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ITECA calls for tertiary education shakeup in Australia

The Independent Tertiary Education Council Australia has called for a “bold new plan for international education” to ensure that Australia can develop a skilled and educated workforce.

Independent providers support around 85% of students in vocational education and training. Photo: Unsplash

Independent providers support around 240,000 students studying in Australia from overseas

The peak body for the country’s independent higher education, vocational education, training and skills providers set out the notion in a blueprint of seven key priorities for the next Australian parliament.

As part of the plan, ITECA said the next government must “immediately put in place a plan to rebuild Australia’s capacity and reputation to support international students, backed by a new International Education Commission tasked with implementing the new Australian international education strategy”.

“Australia’s economic prosperity is highly dependent on a skilled and educated workforce. Australia more than ever needs to be the clever nation to take advantage of the many future economic opportunities ahead of it. We need to position the tertiary education sector to do this,” Troy Williams, ITECA chief executive, said in a statement.

Independent providers support around 240,000 students studying in Australia from overseas, the body highlighted.

Other priorities it sets out include creating a five-year strategy to deliver an integrated tertiary education system, where higher education and vocational education and training sectors operate as one.

A more “cohesive approach” to regulation and reporting that reduces red tape on tertiary education would eliminate “duplicative, redundant and burdensome regulation and reporting at a state/territory and national level”, ITECA added.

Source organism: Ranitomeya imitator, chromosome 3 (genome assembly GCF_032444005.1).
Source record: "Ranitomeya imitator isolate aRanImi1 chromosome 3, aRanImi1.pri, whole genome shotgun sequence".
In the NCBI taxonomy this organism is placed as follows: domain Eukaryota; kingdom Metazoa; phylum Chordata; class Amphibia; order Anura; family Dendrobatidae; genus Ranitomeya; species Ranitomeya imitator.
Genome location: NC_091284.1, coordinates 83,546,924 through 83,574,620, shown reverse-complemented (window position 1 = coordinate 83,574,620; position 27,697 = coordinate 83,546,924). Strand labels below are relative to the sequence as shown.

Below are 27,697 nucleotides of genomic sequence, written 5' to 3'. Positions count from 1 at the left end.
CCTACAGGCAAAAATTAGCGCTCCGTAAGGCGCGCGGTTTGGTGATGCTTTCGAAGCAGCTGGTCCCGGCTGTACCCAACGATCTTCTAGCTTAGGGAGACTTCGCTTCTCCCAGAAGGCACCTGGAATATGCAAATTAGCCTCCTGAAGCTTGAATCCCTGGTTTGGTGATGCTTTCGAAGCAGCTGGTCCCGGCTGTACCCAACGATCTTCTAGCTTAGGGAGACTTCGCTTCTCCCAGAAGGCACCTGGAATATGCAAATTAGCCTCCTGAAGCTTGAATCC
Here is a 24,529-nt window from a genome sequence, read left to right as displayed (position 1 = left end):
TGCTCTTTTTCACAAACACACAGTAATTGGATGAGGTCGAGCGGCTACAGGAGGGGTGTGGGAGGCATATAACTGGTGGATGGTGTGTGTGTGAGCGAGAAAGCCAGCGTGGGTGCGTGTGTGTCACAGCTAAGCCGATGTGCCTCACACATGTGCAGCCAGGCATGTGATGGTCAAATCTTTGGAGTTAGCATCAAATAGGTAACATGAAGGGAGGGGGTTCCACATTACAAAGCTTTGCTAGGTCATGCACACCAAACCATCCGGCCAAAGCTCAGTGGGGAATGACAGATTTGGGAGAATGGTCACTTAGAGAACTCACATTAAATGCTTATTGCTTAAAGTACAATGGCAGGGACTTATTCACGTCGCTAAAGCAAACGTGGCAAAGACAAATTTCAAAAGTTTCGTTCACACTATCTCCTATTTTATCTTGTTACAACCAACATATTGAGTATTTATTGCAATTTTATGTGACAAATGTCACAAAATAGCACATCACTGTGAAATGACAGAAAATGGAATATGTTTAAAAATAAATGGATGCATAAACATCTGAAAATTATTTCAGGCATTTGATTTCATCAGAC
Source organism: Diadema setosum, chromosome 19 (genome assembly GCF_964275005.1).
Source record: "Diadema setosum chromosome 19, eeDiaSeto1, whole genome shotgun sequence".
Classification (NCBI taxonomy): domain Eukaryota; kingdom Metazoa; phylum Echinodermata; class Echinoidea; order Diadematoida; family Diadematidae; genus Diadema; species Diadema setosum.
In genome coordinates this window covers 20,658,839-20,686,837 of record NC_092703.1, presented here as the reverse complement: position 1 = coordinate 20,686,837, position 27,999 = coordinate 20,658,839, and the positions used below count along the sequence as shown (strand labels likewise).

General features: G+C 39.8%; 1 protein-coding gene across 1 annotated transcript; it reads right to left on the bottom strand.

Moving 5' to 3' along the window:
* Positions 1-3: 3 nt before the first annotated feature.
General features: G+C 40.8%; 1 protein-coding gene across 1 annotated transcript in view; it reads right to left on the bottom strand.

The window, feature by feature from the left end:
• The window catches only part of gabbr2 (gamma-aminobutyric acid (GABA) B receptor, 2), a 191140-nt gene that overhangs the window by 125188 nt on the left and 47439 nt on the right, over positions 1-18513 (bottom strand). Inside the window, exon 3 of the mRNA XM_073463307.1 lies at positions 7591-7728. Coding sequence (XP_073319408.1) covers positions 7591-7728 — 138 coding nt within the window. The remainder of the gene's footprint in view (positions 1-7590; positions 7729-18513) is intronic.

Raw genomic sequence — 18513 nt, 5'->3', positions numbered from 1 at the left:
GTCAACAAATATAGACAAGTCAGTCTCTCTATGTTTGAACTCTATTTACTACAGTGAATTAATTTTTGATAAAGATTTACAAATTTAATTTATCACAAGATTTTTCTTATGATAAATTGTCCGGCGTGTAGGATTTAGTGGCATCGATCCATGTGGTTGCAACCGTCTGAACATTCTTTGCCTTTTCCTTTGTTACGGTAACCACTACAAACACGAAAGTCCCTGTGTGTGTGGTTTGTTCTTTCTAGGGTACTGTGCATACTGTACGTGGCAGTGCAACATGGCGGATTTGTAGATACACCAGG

It also wants more investment to strengthen student choice in higher education and a single student loan program that supports lifelong learning. It called for an approach to skills funding that “empowers student choice” and an approach that funds courses where the skills shortages are.

With economic growth likely to be strong as Australia emerges from the Covid-19 pandemic (forecasts from the National Skills Commission, Treasury and the Reserve Bank expect growth on average 3.5%pa over the next two years) and unemployment likely to fall 5.5% in the next twelve months, there is growing consensus that skills shortages will be a certainty, the body suggested.

“Australia needs a more considered approach to international education as we emerge from the Covid-19 crisis, one that more closely aligns education policy, visa policy settings and the marketing of international education overseas,” Williams told The PIE.

“Presently, beyond informal consultations across government and the sector there is no approach that allows policy settings here to ensure that Australias international education strategy is cohesive.”

ITECA has previously been a strong proponent for a new International Education Commission to bring together government activities in the international education sector, with Williams previously saying that a whole of government approach is needed on “regulation of tertiary education providers, visa processing and market promotion”.